1. Penalty Enhancement. The maximum term and fine increase significantly if state or federal penalty enhancement rules apply. Factors which raise maximum penalties under federal penalty enhancement rules include death or serious bodily injury; prior drug conviction; placing at risk or distributing a drug to a person under 21 years old; using a person under 18 years of age to assist in the drug violation; and distributing or manufacturing a drug within 1,000 feet of school property, including The University of Iowa campus. Penalty enhancement rules apply to defendants 18 years or older. Factors which raise maximum penalties under state penalty enhancement rules include using firearms or dangerous weapons in the commission of the offense.
  2. Possession. Both state and federal laws prohibit possession of a controlled substance. The maximum state and federal penalty for possession is confinement for one year and a fine of $1,500. The maximum term and fine increase significantly in the event that state or federal penalty enhancement rules apply. In addition, a person in possession of a small amount of a controlled substance for personal use may be assessed a civil fine up to $10,000 in addition to any criminal fine.
  3. Driving While Intoxicated. Under state law, a person found guilty of operating a motor vehicle while under the influence of drugs or alcohol (blood concentration of .08 or greater) shall be imprisoned for not less than 48 hours and fined not less than $500 for the first offense. For the second Operating While Intoxicated (OWI) offense the minimum period of confinement is seven days and a fine of not less than $750. The minimum period of confinement for the third or subsequent OWI convictions is thirty days and could be up to one year, with a fine of not less than $750.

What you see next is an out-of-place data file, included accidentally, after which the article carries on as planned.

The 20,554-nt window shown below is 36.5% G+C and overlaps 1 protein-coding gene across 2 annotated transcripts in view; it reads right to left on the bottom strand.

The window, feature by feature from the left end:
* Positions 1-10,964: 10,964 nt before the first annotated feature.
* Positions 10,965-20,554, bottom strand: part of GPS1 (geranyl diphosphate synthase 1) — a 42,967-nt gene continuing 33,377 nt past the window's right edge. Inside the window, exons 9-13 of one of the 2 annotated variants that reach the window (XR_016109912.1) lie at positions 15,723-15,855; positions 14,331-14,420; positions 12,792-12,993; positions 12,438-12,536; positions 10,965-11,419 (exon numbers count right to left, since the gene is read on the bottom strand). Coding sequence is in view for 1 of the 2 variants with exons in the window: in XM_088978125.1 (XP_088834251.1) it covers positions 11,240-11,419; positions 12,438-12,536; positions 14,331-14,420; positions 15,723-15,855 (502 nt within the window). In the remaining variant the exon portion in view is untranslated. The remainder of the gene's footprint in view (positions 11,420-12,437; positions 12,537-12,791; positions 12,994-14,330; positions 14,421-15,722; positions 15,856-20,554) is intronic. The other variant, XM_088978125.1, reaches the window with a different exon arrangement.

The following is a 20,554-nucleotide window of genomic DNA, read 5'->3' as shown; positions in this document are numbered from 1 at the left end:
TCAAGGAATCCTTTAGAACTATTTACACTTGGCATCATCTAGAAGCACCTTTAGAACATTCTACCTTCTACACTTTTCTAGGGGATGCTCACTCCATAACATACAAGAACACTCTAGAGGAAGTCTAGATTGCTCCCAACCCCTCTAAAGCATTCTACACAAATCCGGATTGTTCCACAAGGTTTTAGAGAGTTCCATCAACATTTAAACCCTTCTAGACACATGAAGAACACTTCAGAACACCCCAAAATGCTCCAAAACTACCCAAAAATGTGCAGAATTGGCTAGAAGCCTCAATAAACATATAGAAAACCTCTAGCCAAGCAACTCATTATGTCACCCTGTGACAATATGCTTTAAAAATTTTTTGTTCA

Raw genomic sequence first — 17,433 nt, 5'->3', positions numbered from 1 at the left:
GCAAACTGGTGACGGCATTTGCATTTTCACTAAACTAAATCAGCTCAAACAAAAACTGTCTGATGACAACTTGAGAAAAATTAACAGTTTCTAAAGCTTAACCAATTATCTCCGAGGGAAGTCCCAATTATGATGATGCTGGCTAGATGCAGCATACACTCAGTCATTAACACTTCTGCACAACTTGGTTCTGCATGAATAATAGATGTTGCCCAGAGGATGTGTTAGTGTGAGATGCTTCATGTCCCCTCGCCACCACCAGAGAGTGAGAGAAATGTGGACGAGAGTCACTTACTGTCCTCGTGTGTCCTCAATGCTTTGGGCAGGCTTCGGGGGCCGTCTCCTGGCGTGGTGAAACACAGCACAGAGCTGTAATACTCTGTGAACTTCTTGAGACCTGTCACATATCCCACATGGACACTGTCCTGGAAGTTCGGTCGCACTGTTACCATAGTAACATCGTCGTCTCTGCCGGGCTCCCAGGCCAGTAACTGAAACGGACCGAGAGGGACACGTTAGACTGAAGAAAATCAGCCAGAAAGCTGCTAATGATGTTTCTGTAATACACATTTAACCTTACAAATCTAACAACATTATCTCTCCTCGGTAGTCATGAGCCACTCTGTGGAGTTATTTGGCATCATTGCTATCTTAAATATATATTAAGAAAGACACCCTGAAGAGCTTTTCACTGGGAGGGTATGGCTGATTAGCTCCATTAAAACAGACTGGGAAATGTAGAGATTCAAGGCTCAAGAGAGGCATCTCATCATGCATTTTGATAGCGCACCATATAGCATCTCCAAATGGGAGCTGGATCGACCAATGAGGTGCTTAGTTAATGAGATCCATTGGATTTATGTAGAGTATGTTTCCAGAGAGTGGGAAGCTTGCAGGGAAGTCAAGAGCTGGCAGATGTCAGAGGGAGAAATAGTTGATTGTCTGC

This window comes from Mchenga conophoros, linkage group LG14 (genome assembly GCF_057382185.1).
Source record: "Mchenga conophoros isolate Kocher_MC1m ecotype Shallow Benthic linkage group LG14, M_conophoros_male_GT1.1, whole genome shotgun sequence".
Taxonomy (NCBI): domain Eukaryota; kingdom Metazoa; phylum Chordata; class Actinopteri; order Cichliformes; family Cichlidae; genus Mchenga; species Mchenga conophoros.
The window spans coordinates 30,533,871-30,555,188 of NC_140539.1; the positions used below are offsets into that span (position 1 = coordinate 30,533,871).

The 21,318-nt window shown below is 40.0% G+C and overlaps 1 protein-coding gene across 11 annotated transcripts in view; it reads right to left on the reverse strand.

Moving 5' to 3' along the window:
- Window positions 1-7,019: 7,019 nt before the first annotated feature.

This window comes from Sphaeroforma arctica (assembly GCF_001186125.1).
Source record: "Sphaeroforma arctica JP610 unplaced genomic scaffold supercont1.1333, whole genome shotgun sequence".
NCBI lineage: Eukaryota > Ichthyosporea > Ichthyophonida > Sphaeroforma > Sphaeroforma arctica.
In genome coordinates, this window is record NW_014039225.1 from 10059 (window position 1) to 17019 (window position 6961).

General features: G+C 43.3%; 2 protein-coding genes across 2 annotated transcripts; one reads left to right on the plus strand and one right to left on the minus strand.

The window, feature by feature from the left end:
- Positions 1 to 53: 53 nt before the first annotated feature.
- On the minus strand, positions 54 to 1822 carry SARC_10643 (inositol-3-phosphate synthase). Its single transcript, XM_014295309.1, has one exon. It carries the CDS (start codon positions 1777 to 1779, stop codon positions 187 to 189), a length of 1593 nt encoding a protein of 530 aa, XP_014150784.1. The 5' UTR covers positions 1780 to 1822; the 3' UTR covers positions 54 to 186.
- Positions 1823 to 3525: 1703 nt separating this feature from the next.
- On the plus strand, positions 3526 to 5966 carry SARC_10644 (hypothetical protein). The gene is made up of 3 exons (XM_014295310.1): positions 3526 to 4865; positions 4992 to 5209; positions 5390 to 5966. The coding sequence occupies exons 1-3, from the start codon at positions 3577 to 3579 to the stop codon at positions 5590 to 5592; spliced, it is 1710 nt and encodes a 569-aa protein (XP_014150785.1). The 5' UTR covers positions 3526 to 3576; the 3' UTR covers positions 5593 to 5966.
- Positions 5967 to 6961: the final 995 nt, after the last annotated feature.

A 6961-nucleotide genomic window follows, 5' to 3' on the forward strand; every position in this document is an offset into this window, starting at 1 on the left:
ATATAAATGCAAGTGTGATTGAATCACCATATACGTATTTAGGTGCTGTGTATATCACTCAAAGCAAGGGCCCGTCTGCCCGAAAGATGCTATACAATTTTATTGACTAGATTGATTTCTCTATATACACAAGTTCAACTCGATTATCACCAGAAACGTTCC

4. The driver's license of an individual under 21 years of age who is found guilty of operating a motor vehicle with a blood alcohol concentration of .02 percent or more is subject to a 60-day suspension even if the individual is not legally intoxicated. For individuals convicted of OWI, the period of suspension is 180 days or more regardless of age.
  5. Alcohol-Related Offenses. Under state law, the drinking age is 21. State law prohibits:
  • public intoxication;
  • driving a motor vehicle with an unsealed receptacle containing an alcoholic beverage in the vehicle;
  • giving or selling an alcoholic beverage to anyone intoxicated; and
  • possession of an alcoholic beverage under legal age.


Penalties Under Iowa Law for Manufacturing, Delivering, or Possessing with the Intent to Deliver a Controlled Substance, a Counterfeit Substance or a Simulated Controlled Substance Enal

City of Cedar Falls and Waterloo Sanctions
    • The Municipality of Cedar Falls has passed a ordinances with the intention of discouraging underage possession and consumption of alcohol Sec. 5-10 and use of false identification Sec. 5-12.The city also has a public alcohol possession andintox code Sec. 5-9 in place to provide for the safety, health and welfare of the public. These are considered misdemeanor offenses and those found responsible for violations may face fines and/or jail time Sec. 5-14. View all Cedar Falls City Code ordinances on alcohol and drug paraphernalia by clicking on the link. Waterloo City Codes are located at: Title 5-2-12 and Title3-2-8.
    • Virtually every organ system is affected by alcohol. Drinking in moderation may cause problems to one's body, and drinking heavily over the years can cause irreversible damage. However, most diseases caused by excessive drinking can be prevented. For basic information about the health risks associated with alcohol and/or other drugs please visit:


    For additional information regarding health risks of alcohol and other drugs go to:


    Thank you for taking the time to read this important information to better understand alcohol and other drug related resources, policies, laws, and health risks. UNI cares about you, your success, and your health.